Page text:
Release DetailsLABEL Prosthetic
RELEASED ON 8/7/2007
posted on 8/2007 By:
Yakuza’s 2006 album, Samsara, was their best release yet, and brushed closely with greatness, but didn’t quite have the legs to stand above other awesome albums by the time the end of the year rolled around. With Transmutations, my Chicago neighbors have basically bulked up their somewhat trademark fusion of influences into an angrier, more involved, and weighty disc that sounds like the band has truly ‘clicked’, resulting in an excellent new album that pulls no punches whatsoever. Progressive and jazzy as always, Yakuza have also produced their sleekest, smoothest presentation to date both in songwriting dynamics, and actual sound quality. It seems as though each song matters and is integral to the overall successful interpretation rather than creating high and low points and highlighting certain songs over others.
The first thing that struck me about Transmutations is how unhappy it sounded from start to finish. The more spacious parts are not relaxing, nor soothing, and the clean vocals retain a dry, unmelodic feel which adds to the tense overlying sensation. As rhythmically enthralling and energizing as the thundering near-death metal sections may be, there’s a very negative, unfriendly vibe that reinforces and celebrates turmoil rather than releasing it like exorcising personal demons. They’ve done very little aesthetically to distance themselves from their past work, and by staying true to what brought them to the party, and evolving naturally rather than forcing a trendy or unnatural change, Yakuza have taken a strong uncompromised step forward in a way.
“Meat Curtains” opens this hour-long undertaking with a doom oriented, ponderously slow pace as Bruce Lamont lays out flat, droning vocals over a cavernous rhythm section which alternately erupts into fits of rage and ends with a flurry of feedback, and “Egocide” begins with exotic percussion and deceptively mellow saxophone leading into more parched clean vocals by Bruce. As the song begins to build, the rhythm section picks up the pace and the innovative use of sax momentarily joins in the fray with mountains of precise rhythmic fervor while Lamont lets loose with his nearly unmatched roar before the tune concludes in the same pensive manner it began. “Congestive Art-Failure” is a cool, compact number that reminds me of Pearl Jam during its aquatic-sounding beginning before settling into big, crunchy power chords and a jaunty uptempo stomp, but then “Praying For Asteroids” comes ripping through with stammering vocal structures and loping, relentless riffs once again. These first four tracks provide a respectable adrenaline rush, but Yakuza aren’t content with merely bashing their way through this album on muscle and force alone, you know they had to add some weirdness along the way.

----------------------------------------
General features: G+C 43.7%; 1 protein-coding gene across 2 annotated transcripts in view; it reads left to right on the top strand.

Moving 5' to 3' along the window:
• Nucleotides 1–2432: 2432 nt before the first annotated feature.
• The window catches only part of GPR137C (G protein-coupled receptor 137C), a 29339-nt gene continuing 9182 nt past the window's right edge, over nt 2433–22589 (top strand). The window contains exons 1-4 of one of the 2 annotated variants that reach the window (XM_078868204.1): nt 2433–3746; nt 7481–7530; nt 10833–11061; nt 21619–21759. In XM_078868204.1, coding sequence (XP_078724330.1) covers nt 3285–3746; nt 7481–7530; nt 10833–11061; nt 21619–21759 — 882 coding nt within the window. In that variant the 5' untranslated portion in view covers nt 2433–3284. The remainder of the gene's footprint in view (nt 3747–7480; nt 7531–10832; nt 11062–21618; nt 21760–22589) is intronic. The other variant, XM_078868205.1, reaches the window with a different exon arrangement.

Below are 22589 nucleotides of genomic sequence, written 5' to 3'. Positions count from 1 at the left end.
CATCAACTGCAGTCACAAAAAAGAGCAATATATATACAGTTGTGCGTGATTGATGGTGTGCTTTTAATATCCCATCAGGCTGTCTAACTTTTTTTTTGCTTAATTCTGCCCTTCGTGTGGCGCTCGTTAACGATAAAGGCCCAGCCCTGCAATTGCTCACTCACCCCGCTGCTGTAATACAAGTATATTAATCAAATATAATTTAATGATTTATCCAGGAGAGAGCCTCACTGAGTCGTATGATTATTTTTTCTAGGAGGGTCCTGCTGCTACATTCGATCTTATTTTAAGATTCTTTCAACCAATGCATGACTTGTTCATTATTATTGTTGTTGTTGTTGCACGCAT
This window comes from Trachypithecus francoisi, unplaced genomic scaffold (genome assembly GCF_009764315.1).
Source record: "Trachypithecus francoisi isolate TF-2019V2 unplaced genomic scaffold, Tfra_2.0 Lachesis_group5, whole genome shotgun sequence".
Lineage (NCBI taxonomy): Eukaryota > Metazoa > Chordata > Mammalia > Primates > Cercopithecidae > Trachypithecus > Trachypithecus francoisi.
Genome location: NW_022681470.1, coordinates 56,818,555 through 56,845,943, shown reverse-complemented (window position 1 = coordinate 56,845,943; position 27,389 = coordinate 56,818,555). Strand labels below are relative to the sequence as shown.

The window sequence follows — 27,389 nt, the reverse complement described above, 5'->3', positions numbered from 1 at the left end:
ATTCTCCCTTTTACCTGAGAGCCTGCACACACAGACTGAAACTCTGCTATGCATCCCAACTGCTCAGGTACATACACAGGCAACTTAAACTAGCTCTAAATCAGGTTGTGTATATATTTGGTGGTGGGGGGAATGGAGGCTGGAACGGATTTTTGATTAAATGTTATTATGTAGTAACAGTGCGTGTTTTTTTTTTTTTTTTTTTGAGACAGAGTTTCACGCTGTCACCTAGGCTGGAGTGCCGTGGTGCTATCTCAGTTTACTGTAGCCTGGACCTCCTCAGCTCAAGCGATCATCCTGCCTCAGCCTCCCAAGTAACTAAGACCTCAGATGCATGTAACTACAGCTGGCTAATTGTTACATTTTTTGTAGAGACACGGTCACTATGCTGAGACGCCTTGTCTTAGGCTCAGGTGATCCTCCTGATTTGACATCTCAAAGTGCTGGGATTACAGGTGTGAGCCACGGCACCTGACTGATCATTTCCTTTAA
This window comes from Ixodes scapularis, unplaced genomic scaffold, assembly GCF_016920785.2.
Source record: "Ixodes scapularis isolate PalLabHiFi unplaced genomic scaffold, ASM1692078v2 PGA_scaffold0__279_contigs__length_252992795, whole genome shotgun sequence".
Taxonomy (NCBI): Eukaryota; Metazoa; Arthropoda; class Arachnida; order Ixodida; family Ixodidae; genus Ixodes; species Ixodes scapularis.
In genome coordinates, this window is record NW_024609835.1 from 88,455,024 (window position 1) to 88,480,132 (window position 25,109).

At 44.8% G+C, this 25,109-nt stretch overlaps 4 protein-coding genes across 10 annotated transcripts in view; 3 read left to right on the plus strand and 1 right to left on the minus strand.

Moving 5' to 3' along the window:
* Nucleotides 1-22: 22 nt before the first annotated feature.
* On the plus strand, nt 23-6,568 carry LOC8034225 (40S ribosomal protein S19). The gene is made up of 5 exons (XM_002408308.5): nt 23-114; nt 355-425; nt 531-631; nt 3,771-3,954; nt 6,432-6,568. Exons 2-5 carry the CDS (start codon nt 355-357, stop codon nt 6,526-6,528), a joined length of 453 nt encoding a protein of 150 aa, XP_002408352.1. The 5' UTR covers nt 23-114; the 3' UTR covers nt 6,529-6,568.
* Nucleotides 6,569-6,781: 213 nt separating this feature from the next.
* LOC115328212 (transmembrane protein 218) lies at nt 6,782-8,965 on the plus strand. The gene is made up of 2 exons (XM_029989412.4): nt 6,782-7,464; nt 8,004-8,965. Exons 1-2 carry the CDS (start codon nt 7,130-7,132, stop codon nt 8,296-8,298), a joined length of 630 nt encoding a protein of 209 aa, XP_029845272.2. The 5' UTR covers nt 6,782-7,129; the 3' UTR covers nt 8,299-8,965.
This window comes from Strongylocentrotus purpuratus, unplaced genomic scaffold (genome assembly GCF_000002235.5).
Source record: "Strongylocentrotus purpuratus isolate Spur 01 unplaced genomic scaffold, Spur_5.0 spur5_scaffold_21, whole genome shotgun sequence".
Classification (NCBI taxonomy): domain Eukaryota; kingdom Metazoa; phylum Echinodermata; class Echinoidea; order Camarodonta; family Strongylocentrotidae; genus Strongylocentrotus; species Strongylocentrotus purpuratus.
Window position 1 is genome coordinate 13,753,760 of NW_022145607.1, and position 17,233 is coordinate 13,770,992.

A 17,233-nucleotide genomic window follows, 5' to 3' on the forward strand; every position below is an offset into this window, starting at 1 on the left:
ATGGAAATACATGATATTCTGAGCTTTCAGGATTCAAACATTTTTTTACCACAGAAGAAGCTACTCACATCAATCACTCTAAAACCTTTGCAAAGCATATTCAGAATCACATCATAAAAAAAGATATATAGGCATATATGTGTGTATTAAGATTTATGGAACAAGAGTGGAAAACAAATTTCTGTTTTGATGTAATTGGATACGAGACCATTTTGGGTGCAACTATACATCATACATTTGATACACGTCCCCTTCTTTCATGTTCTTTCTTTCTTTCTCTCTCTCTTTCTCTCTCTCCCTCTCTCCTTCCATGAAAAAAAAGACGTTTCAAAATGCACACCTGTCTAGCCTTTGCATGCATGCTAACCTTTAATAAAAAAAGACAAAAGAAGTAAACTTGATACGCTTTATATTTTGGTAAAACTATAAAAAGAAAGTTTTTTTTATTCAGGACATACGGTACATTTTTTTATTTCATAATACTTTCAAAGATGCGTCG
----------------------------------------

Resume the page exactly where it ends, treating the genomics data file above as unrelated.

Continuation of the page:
“Raus” is a somber seven-minute melancholic track that falls back on lush atmosphere and stiff, militaristic percussion with dejected saxophone adding to the nuances beneath the echoing, moaned vocals, serving as a momentary break in aggression, but it doesn’t take long at all before Yakuza are back to raging heavily with the busy and brief death metal lean of “Steal The Fire”. Matt McClelland steps up and takes over lead vox during the wailing, demented seventh track “The Blinding”, a ‘song’ that serves as a bizarre but entertaining non-musical alter ego this time around. As if in response to the shifts in pace, “Existence Into Oblivion” features a steadfast almost Viking-esque marching groove throughout that brings to mind scant moments in the catalogue of Chicago colleagues Minsk. “Perception Management” establishes itself as the only point that actually allows for a relaxed, comforting feel with a much appreciated release of soulful saxophone and clean guitars, as Lamont confidently displays a more melodic but still breathy style of singing.
“Black Market Liver “ and “Zombies” both throw so much into the mix and provide so many different cool moments I can’t even begin to describe them, but neither of them dive too deeply into heavier water, and stay the course of ambience and resonance rather than ending full throttle while still avoiding a boring fade-out. Sanford Parker does a tremendous job with the production on Transmutations, bringing out every ounce of grit and every delicate detail of Lamont, McClelland, Jackson & Staffel’s superb performances. At last, they've delivered on the promise of past works and assembled an entire album of gripping, adventurous music. During a time when I’m getting burned out on hybrid styles of metal, Yakuza freshen things up by staying faithful to what they do best, and this time around they’ve played an almost unbeatable hand. This album is dynamite, and even though it may not warrant perfect scores, Transmutations should be more than satisfying to even casual fans, and I can’t point out a single negative thing to say about it. Exceptional.
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